NYAFF 2011: FOXY FESTIVAL Review
Hae-Young Lee's Foxy Festival is a romantic comedy about letting your freak flag fly set to a boom chikka chikka disco porn rhythm. For the most part, it's very funny, and occasionally sweet. But the overall experience suffers because one character is so dramatically out of sync with the cast and the story that he feels like an artifact from another movie entirely.
That would be Ha-Kyun Shin's Jang-Bae, a loutish beat cop impressed with the size of his own member, but oblivious to the fact that it does nothing for his long-suffering girlfriend, Ji-Su (Ji-Won Uhm). This lovely and patient young woman goes to great pains to feed and clean up after this gorilla, but through it all he screams at her, accuses her of infidelity, and generally makes those of us in the audience wish we were dating him so we could collectively kick him to the curb. Shin was the male lead in both Save the Green Planet and Sympathy for Mr. Vengeance--both movies that he served very well. Here he's simply exasperating and gets a pretty much unearned turn by the end of the film.
But enough about Jang-Bae. Let's not think overmuch about him when the movie is filled with eccentric, funny, and charming characters beside: there's Sun-Shim (Hye-Jin Shin) a middle-aged mom who discovers that she's an "S" to a quiet talking hardware store owner's (Dong-Il Song) "M." Then, there's her daughter, Ja-Hae (Jin-Hee Baek), a schoolgirl who wants a fishcake vendor (Seung-Bum Ryoo) to notice her. What she doesn't know is that he spends a lot of his time, money, and attention on the lingerie shop, as does Tae Kwon Do instructor Kwang-Rok (Dal-Sul Oh) who's there for entirely different reasons.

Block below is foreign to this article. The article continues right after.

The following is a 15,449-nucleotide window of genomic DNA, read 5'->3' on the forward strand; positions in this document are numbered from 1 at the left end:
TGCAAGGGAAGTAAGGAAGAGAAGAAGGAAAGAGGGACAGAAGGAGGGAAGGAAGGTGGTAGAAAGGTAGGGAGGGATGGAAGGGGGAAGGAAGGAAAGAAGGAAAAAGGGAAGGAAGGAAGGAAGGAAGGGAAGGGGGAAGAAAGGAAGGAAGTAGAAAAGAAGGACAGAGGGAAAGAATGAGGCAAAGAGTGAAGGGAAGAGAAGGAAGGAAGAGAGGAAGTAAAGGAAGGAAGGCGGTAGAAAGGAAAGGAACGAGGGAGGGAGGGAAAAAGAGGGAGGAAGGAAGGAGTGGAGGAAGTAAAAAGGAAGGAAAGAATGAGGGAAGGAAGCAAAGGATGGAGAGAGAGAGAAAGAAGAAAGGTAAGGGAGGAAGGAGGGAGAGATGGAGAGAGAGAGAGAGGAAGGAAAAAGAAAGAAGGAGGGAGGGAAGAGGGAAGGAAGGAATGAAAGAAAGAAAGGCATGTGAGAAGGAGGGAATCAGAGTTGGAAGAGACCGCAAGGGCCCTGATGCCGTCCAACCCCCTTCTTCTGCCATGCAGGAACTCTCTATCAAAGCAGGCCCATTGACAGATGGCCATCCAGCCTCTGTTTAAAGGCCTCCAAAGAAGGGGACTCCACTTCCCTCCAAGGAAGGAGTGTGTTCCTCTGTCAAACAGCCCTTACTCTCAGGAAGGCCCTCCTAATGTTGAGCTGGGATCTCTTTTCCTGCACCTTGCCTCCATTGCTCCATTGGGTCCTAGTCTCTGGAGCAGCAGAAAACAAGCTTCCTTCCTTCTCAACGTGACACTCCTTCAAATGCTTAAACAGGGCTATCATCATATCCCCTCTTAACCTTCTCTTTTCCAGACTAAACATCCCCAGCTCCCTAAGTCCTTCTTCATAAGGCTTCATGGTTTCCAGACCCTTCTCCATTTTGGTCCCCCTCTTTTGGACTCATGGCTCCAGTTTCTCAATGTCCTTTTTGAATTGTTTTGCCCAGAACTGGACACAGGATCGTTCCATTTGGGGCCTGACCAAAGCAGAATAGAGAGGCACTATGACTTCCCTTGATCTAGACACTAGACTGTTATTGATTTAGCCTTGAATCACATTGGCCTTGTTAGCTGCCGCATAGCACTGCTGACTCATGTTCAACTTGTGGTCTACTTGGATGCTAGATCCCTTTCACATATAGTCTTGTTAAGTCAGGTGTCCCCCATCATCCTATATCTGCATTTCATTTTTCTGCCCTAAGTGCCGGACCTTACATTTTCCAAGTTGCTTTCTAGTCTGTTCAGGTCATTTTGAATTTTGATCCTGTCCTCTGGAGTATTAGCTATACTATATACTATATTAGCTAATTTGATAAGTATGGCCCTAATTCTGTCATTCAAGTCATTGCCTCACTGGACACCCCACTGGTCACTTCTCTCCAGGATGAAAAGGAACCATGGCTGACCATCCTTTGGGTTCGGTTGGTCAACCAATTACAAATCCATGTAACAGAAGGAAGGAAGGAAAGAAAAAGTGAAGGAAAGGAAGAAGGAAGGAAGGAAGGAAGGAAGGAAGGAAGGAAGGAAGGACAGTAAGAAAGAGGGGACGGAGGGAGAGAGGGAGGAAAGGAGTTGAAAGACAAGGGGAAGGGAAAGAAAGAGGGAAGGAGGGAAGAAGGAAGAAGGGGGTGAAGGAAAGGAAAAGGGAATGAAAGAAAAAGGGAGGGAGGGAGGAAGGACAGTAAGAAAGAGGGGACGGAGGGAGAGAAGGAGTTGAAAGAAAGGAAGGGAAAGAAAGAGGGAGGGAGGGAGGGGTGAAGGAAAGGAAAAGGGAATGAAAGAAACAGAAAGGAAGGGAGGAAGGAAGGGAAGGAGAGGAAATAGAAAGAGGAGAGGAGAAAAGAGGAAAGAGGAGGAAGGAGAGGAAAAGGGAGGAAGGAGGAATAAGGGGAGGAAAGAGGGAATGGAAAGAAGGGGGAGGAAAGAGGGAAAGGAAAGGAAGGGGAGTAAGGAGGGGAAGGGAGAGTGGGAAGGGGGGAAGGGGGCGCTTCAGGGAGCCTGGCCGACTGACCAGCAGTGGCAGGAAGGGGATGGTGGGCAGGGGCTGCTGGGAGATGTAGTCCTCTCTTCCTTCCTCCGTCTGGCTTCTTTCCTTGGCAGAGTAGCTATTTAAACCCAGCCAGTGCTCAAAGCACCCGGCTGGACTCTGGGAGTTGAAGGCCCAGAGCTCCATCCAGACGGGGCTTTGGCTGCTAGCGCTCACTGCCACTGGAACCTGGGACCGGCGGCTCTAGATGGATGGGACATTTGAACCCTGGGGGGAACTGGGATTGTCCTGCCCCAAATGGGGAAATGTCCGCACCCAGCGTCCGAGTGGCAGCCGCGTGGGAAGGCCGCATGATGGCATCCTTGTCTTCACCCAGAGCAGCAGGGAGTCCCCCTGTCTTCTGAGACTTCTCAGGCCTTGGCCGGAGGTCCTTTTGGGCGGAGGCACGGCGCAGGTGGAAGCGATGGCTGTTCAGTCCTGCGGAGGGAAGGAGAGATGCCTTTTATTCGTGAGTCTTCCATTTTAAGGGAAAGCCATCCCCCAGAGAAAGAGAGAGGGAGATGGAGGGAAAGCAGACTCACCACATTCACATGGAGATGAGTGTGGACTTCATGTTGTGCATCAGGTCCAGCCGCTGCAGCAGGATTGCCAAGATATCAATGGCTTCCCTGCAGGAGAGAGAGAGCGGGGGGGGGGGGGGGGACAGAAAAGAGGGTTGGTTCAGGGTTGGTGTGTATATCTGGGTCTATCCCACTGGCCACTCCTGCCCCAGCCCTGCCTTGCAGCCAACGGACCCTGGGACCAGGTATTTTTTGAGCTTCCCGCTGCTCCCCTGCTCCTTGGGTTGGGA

Here's where Foxy Festival could have gone off the rails: it could have spent its running time making fun of its cast of characters, leaving them caricatures by the end (like the grating cop). Instead, it has fun with its characters. There's the gradual escalation of the S&M couple from tentative articulation of their interests to full wardrobe transformations; there's the slow revelation that one character is a sometime cross-dresser while another takes solace in a real doll. Their circumstances are odd, but the movie pokes just the right amount of fun before showing them some kindness.
Brightly colored and exuberant, I can't couldn't help but enjoy the movie. While it perhaps faltered on occasion--the boom chikka chikka wore out its welcome, for instance--it was kind to its characters and allowed us the pleasure of letting them find themselves.
Foxy Festival will be screening as part of the 10th annual New York Asian Film Festival on Wednesday, July 6th. You can find out more information at the NYAFF website.